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Entries in remission (2)


Judge to Stanford Receiver: Stop Looking for Pot of Gold and Start Repaying Investors

“When the U.S. Justice Department has already checked and there’s no pot of gold, then the receiver can stand down,”

- United States District Judge Godbey

The federal judge overseeing the court-appointed receiver tasked with recovering assets of R. Allen Stanford's alleged $7 billion Ponzi scheme recently expressed his desire to see a claims process initiated for the repayment of assets recovered thus far to victims.  Additionally, U.S. District Judge David Godbey expressed concern that receiver Ralph Janvey may be depleting funds that could potentially be distributed to victims by duplicating efforts of the United States Department of Justice, which is also investigating Stanford as it continues to work towards putting Stanford on trial in early 2012. 

As covered by Ponzitracker here, calls have been growing from Stanford victims that Janvey's ongoing crusade to recover assets for victims have accomplished little and instead continue to build the amount of fees paid to Janvey for his efforts.  This concern was echoed by Judge Godbey at a hearing Thursday, who stated he was "concerned the receiver is expending resources that could otherwise be distributed to investors trying to track down missing resources.”  The frustration comes from the search thus far for assets related to Stanford's alleged $7 billion fraud; to date, Janvey and his legal team have recovered approximately $100 million in unrestricted cash.  The Receiver has liquidated nearly all of the saleable assets under its control, and is currently in negotiations with liquidators in Antigua and Barbados to determine the best course to take with Stanford's island properties there.  Additionally, Janvey and his team have filed more than 100 "clawback" lawsuits, which, if successful, could add up to $500 million to that total.  According to Kevin Sadler, the lead attorney representing Mr. Janvey, "we've sued everyone we can find."

Judge Godbey cited the ongoing efforts by U.S. prosecutors, who have won asset freezes on more than $300 million in Stanford-related bank accounts abroad.  Those funds are outside the reach of Janvey's duties, and could possibly be returned to victims through the process of remission, as recently seen in the AdSurfDaily Ponzi scheme and detailed on Ponzitracker here.  Judge Godbey has asked for a plan entailing what it would take to wrap up the search for Stanford's assets and what the initiation of a claims process for investors would cost.   

Previous Ponzitracker coverage of the Stanford Ponzi scheme is here.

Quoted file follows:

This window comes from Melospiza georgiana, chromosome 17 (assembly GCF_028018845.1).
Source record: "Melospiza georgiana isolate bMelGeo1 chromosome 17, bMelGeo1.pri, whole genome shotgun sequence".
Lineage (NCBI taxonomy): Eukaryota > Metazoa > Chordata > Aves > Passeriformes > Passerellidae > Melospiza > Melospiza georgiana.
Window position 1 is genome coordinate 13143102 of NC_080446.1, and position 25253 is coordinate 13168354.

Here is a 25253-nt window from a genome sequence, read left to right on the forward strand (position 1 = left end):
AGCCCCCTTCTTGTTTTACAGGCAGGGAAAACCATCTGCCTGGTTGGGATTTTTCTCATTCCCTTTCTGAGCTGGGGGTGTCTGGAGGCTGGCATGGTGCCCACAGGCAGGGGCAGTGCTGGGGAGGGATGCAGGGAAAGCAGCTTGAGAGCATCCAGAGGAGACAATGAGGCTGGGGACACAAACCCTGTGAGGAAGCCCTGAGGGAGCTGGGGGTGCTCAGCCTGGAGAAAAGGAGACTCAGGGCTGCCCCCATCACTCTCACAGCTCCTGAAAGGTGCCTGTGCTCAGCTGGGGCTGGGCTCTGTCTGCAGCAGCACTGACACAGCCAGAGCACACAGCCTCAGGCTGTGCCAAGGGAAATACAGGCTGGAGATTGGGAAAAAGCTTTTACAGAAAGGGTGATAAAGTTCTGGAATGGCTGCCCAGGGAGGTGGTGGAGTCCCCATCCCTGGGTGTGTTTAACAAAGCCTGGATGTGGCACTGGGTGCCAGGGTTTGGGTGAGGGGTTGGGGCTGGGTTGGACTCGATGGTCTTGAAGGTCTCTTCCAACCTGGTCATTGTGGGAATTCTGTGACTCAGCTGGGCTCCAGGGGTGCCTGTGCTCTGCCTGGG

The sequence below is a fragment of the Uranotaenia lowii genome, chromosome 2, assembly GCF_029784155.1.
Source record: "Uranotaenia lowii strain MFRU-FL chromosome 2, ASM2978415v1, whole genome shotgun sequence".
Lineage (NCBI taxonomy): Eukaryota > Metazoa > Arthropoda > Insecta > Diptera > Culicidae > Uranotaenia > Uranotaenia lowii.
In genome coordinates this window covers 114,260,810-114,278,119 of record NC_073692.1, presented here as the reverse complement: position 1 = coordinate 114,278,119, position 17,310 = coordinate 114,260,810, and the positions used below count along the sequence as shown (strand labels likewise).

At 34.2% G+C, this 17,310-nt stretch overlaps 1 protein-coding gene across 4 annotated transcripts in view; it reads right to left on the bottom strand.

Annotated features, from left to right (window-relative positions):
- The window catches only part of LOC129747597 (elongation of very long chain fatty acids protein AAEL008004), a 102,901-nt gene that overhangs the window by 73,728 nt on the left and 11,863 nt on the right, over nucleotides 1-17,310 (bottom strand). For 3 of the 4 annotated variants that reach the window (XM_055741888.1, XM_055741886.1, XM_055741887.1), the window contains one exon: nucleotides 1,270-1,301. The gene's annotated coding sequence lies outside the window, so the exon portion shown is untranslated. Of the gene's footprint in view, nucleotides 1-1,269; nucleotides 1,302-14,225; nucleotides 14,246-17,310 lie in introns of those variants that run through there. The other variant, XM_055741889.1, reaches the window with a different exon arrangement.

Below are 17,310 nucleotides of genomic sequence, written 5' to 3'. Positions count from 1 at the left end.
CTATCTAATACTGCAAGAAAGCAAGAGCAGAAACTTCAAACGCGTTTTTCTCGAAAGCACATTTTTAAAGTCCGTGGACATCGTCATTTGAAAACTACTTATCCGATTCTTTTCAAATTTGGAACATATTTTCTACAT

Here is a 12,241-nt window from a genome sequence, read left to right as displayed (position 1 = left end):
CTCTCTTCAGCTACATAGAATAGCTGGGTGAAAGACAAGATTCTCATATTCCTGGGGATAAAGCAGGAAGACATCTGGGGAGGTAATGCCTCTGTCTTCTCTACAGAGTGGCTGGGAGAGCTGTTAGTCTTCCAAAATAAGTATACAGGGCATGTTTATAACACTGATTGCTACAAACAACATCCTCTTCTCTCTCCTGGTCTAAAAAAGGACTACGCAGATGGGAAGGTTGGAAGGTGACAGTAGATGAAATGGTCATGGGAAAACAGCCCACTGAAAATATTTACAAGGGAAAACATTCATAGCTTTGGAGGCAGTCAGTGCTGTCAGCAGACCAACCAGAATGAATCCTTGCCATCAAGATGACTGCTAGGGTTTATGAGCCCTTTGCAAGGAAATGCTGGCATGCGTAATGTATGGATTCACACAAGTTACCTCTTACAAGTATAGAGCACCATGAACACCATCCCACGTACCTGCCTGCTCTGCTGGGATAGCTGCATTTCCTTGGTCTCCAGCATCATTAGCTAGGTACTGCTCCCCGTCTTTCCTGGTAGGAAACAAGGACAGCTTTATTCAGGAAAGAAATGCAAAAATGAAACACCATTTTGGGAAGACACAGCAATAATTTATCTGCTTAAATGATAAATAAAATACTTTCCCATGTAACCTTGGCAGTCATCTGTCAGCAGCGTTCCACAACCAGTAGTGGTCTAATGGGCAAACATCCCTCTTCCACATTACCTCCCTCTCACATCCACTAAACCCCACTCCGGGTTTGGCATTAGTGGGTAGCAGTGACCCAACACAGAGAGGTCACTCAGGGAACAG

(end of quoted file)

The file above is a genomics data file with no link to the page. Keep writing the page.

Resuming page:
AdSurfDaily Ponzi Scheme Victims Set to Receive $55 Million in Forfeited Funds

The Department of Justice announced that it has begun to return approximately $55 million in forfeited funds to victims of the AdSurfDaily Ponzi scheme that generated more than $110 million from thousands of victims worldwide.  AdSurfDaily was a massive Ponzi cheme that presented itself as an online advertising company, promising investors exorbitant returns in exchange for spending time on certain websites.  The funds are being returned to investors through a process known as "remission," and is the result of civil forfeiture judgments being pursued against nearly $80 million contained in bank accounts seized after the fraud was uncovered.

The DOj indicted Thomas A. Bowdoin Jr., 76, in December 2010, charging him with five counts of wire fraud, one count of securities fraud, and one count of unlawful sale of unregistered securities in connection with the scheme.  Bowdoin allegedly operated the scheme from September 2006 to August 2008, soliciting investments exceeding $100 million by promising extensive returns in exchange for spending small amounts of time daily on certain websites.  Annual returns were advertised that exceeded 100%, in addition to commissions for new member referrals.  In total, more than $31 million of investor funds were used to pay interest and principal redemptions to investors.  Bowdoin has pled not guilty to all of the charges, and is currently awaiting trial.

The DOJ and Secret Service established the website for victims of the scheme, and there provided forms for victims to submit documented proof of their losses.  Investors had faced a claims deadline of January 19, 2011 to submit claims.  According to the website, the U.S. Government seized approximately $79 million from several bank accounts associated with the scheme, and legal efforts to obtain civil forfeiture judgments against the money remain ongoing.  Approximately 8,400 victims stand to receive some form of payout as a result of the remission process.

A copy of the indictment against Bowdoin is here.